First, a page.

Life, Liberty and the Pursuit of Public Spaces

Today on the Streetsblog Network, Portlandize is talking about freedom — the freedom to move about your community without fear, the liberty to make use of public spaces as a human being, not as the operator of a motor vehicle. It’s a post that gets to the heart of the issues we talk about on our blogs every day of the week:

396673356_986ec5fe57.jpgThis doesn’t look much like freedom. Photo by Daniel Greene via Flickr.

[M]any
cities have taken space that was the domain of people, just people, and have pushed them out of it, unless they are in automobiles… [M]uch of small town America has become
simply highways with strip malls alongside. Most often, this was done
without any consultation of the citizens — for instance, Interstate 5
was laid out in North Portland, and all the residents who lived in the
path of the freeway were simply told they had to move, no choice about
it.

What this resulted in was an increasing suspicion, and finally a
confident opinion in many places, that if you weren’t in a car, you
didn’t belong outside of your house/apartment/yard. It became more and
more difficult to move around outside of your own yard if you weren’t
in a car in many places. Because of this, many places in the U.S. have
inherited cities populated with metal boxes instead of trees, grass,
flowers, and most notably, people. Because of this, many places in the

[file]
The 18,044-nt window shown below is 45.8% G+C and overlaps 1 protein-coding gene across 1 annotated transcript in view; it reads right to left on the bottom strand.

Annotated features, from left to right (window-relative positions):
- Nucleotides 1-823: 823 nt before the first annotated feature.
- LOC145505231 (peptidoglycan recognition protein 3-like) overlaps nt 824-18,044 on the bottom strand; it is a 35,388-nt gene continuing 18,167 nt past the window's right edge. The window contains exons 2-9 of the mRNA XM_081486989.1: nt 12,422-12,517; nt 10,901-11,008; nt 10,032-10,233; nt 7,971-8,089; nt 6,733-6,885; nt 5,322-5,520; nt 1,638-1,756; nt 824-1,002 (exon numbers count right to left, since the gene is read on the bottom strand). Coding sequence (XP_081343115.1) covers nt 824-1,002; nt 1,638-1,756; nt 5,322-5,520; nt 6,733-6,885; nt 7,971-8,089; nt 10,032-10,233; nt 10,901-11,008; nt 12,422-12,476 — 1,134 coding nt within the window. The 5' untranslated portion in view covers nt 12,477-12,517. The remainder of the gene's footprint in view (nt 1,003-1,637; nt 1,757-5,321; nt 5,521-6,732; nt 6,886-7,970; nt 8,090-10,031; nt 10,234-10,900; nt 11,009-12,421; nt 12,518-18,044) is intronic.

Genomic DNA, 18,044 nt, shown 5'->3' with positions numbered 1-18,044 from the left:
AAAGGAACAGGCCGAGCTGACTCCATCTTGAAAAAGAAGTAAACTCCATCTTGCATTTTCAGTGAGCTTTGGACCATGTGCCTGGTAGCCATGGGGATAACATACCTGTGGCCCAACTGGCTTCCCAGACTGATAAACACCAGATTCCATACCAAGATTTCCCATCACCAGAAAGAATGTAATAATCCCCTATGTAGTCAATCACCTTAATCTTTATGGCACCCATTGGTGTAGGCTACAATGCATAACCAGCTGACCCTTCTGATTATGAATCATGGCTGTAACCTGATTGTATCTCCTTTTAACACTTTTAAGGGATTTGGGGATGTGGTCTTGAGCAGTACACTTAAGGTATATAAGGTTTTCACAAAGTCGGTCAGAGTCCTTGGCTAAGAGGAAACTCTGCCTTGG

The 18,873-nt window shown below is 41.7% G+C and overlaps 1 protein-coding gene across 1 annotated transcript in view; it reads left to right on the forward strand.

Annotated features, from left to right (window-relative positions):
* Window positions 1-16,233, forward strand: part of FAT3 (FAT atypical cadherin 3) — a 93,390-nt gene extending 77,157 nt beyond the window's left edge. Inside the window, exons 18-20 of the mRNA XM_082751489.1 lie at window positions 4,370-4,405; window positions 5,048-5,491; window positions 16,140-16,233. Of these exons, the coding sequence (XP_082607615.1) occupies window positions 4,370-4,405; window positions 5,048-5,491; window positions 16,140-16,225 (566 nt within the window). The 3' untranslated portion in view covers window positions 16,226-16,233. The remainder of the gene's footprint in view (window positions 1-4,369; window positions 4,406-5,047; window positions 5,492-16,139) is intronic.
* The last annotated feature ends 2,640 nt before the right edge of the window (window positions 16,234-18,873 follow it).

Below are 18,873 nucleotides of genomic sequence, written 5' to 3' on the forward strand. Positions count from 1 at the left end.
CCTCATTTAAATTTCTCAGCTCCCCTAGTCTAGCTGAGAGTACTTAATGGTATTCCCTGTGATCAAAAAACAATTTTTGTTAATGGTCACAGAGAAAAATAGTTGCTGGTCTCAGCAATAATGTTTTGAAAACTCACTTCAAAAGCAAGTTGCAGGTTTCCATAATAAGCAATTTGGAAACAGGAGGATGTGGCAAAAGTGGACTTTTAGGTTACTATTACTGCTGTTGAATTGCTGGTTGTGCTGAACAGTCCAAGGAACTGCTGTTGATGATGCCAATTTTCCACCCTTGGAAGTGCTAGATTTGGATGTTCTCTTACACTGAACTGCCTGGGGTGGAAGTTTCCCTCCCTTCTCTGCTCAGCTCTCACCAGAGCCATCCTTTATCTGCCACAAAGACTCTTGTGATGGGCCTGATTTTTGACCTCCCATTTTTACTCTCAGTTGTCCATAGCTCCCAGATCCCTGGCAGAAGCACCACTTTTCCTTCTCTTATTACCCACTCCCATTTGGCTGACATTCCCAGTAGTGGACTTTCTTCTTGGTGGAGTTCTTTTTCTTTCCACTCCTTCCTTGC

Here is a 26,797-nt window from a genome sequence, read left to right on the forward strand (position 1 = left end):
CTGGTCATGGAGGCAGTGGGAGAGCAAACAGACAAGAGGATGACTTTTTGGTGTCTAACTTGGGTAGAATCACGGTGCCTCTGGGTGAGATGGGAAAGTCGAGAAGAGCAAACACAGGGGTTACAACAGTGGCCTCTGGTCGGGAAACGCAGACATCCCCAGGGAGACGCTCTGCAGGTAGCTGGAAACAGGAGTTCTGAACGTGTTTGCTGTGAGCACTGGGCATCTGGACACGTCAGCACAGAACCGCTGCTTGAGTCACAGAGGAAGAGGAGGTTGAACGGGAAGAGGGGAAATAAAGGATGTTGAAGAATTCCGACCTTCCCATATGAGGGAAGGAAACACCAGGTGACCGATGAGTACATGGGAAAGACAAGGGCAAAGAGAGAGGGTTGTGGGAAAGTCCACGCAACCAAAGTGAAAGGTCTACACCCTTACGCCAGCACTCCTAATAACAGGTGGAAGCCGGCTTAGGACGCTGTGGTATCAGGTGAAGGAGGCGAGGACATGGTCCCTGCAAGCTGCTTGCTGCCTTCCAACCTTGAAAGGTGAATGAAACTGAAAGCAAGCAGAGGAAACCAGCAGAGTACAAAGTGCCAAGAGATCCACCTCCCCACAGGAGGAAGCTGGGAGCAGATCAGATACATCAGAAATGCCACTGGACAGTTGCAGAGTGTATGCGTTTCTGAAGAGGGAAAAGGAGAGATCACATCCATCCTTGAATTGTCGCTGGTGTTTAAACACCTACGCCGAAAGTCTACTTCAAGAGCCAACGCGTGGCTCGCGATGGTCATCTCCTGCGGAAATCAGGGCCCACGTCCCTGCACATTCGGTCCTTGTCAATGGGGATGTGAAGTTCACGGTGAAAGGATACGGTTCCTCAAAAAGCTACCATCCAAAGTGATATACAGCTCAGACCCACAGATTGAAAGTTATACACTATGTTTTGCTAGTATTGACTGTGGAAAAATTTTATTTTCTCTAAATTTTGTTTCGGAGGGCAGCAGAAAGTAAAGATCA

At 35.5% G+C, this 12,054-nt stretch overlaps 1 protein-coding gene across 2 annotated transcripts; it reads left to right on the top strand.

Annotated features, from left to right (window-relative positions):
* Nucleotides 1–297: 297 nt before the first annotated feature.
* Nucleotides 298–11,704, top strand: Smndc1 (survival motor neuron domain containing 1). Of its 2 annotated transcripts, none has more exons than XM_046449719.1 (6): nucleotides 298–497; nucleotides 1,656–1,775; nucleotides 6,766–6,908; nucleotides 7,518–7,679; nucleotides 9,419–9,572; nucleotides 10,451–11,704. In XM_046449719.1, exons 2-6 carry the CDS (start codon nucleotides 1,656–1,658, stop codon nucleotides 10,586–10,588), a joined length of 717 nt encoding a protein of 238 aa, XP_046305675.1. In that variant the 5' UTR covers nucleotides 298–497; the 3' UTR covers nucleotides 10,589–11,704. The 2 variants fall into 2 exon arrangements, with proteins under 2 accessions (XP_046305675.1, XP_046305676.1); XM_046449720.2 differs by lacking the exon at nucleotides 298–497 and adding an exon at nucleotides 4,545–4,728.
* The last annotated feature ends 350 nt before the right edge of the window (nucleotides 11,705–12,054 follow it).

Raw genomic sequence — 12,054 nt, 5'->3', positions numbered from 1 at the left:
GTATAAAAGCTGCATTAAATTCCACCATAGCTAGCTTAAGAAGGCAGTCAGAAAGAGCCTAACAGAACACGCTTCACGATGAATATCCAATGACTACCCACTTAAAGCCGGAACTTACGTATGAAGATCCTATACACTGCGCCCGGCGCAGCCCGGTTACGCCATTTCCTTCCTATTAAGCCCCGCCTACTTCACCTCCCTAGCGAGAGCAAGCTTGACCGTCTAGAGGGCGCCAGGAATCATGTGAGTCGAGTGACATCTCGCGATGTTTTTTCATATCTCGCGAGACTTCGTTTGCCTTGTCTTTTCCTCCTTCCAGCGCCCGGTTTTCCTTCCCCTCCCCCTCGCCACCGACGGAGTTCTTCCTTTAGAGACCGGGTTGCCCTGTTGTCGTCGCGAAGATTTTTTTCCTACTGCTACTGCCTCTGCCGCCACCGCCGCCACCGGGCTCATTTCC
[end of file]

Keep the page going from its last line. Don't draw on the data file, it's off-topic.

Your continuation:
U.S. have inherited cities that are noisy, smelly and stressful.
Because of this, many places in the U.S. have inherited cities in which
their children must stay inside, cannot go anywhere on their own, where
children and parents alike feel afraid to enter public space, and
where, once you step out your front door, you must be on guard.

Last week we put up a slide show of cars and trucks hogging space around the country and the globe. The images, sent in by blog network members and readers, illustrate the pervasiveness of the problem.

At the same time, the response indicates the growing number of people who can see that we’ve got a problem here — and who are organizing to do something about it. And that is how change begins.

More form around the network: Copenhagenize finds a growing number of ads that make cycling look downright normal — and attractive. Planning Pool has the results of the American Planning Association’s 2009 Great Places in America contest. And if you haven’t seen the video of a girl getting a ride to preschool on her dad’s Xtracycle yet, Car Free Days has it for you. You want freedom? That’s what freedom looks like.

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